For those passionate about Mid-Century Modern design, Bob Coscarelli and Karen Valentine’s home-buying experience sounds like something out of a dream. The Chicago couple had been looking for a getaway outside the city when a Michigan City realtor alerted them to a Modernist property on the market: a long, flat-roofed prefabricated house with a black steel frame bracketing white, blue and yellow aluminum panels, walls of glass, and green doors. The property held a to-die-for bonus: an all-original interior including mint-condition ‘60s-era Knoll furniture that was also for sale.
“The minute we saw it online, we put in an offer without looking at it in person,” says Karen. “I knew it was such a unique-looking house that it would move pretty fast. When we discovered it had all the original furniture in it, we made an offer for that too.”
She wasn’t wrong. Days after they put the house under contract, real estate website Curbed featured the home, and the phone calls rolled in, with inquiries from prospective buyers as far away as Kenya and Australia. Bob and Karen had already locked down the property they lovingly refer to as the Frost House in honor of Dr. Robert and Amelia Frost, the original and only previous owners. After two failed attempts to build a modern design, Bob and Karen had found the house of their dreams. “This was essentially the house we were trying to build already made, and it was better than what we could have come up with,” says Karen.
Now, they’re becoming experts on the home’s history and reaching out to owners of similar homes around the county. In the 1960s, Alside Homes Corporation, based in Akron, Ohio, began marketing an affordable “instant house,” a patented prefabricated model that could go from truck to complete assembly, down to the finishes and appliances, within 48 hours. Designed for the company by architect Emil Tessin, the boxy house shows an International-style influence, with a Mondrian touch. Furniture maker Paul McCobb designed the kitchens and built-ins, in collaboration with Knoll Inc., incorporating screens of textured glass to separate living spaces throughout the home.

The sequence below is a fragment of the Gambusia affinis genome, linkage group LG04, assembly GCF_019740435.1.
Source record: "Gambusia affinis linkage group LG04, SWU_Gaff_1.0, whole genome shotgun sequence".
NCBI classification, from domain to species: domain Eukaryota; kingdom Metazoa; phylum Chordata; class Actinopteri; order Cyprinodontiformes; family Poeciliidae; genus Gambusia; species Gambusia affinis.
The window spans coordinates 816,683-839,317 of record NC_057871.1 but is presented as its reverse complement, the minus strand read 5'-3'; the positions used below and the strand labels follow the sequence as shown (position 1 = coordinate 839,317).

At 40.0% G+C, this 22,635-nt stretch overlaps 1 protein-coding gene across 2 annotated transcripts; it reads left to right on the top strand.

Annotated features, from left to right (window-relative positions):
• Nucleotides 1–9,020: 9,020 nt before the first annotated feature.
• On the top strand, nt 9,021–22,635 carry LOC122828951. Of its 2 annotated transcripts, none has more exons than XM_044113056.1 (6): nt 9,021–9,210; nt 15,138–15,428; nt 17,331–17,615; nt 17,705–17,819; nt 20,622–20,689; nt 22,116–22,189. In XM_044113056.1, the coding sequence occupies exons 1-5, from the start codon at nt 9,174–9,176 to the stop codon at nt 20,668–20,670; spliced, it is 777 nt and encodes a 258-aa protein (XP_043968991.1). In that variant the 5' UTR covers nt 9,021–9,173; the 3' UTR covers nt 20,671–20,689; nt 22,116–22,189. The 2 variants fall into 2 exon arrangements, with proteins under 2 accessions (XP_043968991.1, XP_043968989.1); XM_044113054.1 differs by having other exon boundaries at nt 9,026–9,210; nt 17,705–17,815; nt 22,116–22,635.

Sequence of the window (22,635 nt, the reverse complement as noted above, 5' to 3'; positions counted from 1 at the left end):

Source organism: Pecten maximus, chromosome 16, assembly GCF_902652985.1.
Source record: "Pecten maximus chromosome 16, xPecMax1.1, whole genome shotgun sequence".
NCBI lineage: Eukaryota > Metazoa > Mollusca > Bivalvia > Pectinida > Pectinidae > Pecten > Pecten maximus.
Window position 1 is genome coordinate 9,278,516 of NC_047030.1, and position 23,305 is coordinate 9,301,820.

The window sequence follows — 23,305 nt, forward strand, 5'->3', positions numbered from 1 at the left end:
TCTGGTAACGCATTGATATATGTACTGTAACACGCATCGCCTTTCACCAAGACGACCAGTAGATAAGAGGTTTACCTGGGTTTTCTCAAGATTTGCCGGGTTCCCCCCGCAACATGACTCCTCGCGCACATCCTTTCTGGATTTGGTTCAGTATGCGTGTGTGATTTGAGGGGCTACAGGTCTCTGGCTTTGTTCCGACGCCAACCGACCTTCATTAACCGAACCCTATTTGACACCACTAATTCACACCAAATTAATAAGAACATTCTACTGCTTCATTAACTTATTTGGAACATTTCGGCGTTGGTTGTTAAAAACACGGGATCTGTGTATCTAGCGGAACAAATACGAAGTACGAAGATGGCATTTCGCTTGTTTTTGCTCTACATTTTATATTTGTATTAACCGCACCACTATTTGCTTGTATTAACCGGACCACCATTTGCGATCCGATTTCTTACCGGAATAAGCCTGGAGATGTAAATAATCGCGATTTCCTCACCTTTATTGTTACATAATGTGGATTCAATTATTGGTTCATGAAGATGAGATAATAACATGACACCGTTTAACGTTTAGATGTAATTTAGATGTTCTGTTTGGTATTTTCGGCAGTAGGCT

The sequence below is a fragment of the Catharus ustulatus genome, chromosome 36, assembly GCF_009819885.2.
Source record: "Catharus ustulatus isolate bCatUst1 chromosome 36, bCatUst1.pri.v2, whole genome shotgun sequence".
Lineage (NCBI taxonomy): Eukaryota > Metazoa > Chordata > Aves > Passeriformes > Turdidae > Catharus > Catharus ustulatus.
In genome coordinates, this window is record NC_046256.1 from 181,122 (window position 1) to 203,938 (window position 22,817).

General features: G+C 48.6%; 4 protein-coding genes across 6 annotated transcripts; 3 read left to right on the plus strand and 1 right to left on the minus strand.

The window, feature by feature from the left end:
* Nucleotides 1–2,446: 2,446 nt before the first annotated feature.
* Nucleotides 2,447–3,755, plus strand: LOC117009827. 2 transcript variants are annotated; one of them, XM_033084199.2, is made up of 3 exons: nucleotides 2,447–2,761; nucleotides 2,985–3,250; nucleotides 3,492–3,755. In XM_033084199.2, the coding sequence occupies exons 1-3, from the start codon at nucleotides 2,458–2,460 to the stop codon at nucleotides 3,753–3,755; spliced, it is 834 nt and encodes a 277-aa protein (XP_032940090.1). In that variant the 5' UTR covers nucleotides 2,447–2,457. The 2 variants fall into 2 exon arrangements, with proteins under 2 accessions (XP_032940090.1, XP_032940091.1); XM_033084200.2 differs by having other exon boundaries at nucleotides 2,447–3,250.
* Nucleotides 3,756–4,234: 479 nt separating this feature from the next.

Alside Homes built the Michigan City house as a model to showcase the design in the community, complete with furniture staged throughout the home. Dr. Frost negotiated to buy the house, furniture and all. The Frost family moved to the completely furnished house in 1964. “The home embodies the true mid-century ethos of merging outdoor and indoor spaces,” says Karen. “It’s a really lovely way to live.”
According to Bob and Karen’s research, Alside’s prefabricated houses didn’t reach mass production, and Tessin’s design appears to have been manufactured for less than a year. Karen estimates that up to 200 homes might exist around the country. So far, she’s found 30, including a model next door constructed for friends of the Frost family. Using vintage advertisements for Alside show models, Karen checks streetview images online to see if the homes still exist, then mails postcards to the address asking the owners what they know about their house. The correspondence has generated questions about history and home repair, with the owners of a similar model in New York using photos of the Frost House to guide them as they restore their property and fabricate the glass room dividers.
Fortunately for Karen and Bob, the Frost House needed very little renovation. They repaired the flat roof and replaced the worn out shag carpeting with terrazzo floors. They took inspiration from the glass room dividers in constructing a fence around the back yard and newly installed pool. Made of a polycarbonate material and framed in black metal, the “glass fence” mimics the home’s design. A former travel blogger, Karen documents her research and discoveries on a blog she started about their house, thefrosthouse.com, which also features compelling images of the property taken by Bob, a commercial photographer.
Bob and Karen will host Lake Michigan Mod, a cocktail reception and members-only tour at the Frost House on August 18.The event includes a few other properties in nearby Long Beach, including the 1931 town hall and 1927 elementary school designed by John Lloyd Wright, son of the famous Frank. The tour and reception costs $30 for Indiana Modern affinity group members, $35 for Indiana Landmarks members. We expect a sell-out for this tour, so buy your ticket right away online or by calling 317-639-4534.
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